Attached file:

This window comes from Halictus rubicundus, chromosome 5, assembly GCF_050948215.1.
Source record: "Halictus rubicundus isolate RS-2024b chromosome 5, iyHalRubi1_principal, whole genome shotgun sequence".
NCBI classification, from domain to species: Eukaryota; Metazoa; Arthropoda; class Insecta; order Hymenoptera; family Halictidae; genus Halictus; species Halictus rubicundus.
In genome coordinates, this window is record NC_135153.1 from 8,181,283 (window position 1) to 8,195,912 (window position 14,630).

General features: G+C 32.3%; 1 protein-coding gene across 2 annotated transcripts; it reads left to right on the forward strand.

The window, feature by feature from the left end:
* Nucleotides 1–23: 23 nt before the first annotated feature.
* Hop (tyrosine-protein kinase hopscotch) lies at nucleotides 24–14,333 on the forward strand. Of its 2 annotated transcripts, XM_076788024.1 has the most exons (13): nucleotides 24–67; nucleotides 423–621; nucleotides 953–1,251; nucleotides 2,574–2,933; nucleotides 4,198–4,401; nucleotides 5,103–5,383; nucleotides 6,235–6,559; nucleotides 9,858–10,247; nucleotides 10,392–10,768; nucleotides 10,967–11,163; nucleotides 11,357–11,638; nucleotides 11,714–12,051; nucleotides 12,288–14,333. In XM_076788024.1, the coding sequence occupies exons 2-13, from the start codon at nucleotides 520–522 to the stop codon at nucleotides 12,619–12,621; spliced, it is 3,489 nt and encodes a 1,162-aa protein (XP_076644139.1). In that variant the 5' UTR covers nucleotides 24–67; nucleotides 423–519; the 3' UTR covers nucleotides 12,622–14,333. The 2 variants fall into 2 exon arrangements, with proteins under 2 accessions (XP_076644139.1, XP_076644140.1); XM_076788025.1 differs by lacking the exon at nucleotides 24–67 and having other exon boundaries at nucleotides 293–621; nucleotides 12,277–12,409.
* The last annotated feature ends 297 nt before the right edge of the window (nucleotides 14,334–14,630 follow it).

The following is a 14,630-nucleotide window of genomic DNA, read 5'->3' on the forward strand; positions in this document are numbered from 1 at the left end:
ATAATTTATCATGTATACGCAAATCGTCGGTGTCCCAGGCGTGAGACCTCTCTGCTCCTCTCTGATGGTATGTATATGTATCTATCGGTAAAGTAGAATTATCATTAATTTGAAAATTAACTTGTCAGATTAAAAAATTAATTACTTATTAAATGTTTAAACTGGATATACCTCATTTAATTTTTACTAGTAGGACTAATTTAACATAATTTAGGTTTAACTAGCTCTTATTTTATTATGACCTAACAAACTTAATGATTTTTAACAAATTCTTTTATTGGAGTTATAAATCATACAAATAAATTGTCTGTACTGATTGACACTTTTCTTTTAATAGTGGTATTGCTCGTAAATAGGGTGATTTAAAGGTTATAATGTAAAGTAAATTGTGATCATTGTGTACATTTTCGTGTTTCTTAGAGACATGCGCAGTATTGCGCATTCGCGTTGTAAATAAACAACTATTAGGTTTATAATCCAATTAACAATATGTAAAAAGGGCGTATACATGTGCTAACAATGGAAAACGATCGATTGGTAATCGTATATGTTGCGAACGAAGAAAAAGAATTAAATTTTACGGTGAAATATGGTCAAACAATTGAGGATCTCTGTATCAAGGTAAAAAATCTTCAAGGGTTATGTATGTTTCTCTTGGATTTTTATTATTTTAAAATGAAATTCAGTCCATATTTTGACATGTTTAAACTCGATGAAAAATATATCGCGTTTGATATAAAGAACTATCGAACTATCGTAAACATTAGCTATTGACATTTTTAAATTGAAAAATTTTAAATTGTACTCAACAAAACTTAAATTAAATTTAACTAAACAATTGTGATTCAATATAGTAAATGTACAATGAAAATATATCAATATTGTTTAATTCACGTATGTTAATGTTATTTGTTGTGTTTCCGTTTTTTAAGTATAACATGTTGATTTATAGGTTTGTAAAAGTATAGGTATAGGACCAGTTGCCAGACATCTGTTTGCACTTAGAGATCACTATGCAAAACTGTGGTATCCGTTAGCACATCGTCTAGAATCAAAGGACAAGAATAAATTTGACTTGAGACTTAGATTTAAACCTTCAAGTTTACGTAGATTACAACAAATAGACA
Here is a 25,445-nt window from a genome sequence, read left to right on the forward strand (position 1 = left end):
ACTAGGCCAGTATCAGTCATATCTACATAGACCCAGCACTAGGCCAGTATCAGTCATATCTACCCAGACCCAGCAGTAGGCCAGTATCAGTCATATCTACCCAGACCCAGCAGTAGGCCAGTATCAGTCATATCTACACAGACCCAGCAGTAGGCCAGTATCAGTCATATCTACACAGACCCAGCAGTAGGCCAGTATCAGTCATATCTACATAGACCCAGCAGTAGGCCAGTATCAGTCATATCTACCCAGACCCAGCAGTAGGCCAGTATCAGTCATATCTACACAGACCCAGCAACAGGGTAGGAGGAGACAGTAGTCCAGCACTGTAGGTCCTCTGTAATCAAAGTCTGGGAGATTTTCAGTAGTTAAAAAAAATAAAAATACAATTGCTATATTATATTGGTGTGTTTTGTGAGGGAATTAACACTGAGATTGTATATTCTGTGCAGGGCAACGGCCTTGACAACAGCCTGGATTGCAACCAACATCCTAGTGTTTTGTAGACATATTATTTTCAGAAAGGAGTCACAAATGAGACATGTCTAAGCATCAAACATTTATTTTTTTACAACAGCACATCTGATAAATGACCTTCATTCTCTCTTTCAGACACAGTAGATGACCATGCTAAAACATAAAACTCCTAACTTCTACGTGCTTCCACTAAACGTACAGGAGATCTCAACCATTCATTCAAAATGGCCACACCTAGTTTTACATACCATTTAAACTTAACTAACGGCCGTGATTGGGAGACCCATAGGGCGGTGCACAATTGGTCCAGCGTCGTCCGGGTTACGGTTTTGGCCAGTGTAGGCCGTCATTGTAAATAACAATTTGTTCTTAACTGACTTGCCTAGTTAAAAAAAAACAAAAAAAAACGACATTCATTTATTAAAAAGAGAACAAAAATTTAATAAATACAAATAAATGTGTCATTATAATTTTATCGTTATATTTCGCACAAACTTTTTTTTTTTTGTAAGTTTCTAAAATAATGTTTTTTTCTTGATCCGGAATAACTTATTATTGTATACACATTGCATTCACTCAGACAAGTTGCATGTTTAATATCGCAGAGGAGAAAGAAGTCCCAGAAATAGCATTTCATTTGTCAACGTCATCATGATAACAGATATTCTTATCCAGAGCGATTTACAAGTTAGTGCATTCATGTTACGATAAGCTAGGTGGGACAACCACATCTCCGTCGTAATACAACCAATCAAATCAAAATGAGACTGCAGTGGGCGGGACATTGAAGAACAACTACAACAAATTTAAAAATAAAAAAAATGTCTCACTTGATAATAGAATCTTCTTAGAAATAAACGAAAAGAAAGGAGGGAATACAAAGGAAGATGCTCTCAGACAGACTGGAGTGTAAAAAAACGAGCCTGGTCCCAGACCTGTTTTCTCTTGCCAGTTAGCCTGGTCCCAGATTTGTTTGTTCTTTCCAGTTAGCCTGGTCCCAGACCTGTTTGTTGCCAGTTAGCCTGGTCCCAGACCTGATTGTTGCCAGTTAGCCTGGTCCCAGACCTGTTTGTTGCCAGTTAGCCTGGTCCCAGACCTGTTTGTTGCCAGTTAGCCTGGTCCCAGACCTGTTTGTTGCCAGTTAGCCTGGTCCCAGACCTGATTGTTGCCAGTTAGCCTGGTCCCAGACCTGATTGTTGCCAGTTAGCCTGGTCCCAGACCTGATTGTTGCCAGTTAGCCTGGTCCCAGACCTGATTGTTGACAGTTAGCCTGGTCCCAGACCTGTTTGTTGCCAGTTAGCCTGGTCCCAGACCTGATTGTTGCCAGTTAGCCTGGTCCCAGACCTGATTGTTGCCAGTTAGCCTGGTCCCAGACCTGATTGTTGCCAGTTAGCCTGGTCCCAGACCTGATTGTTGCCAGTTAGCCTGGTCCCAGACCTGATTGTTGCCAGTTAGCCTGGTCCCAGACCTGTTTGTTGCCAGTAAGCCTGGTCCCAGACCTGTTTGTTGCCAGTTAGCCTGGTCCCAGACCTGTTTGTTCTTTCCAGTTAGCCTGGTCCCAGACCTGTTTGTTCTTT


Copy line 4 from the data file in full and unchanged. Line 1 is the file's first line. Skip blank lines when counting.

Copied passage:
In genome coordinates, this window is record NC_135153.1 from 8,181,283 (window position 1) to 8,195,912 (window position 14,630).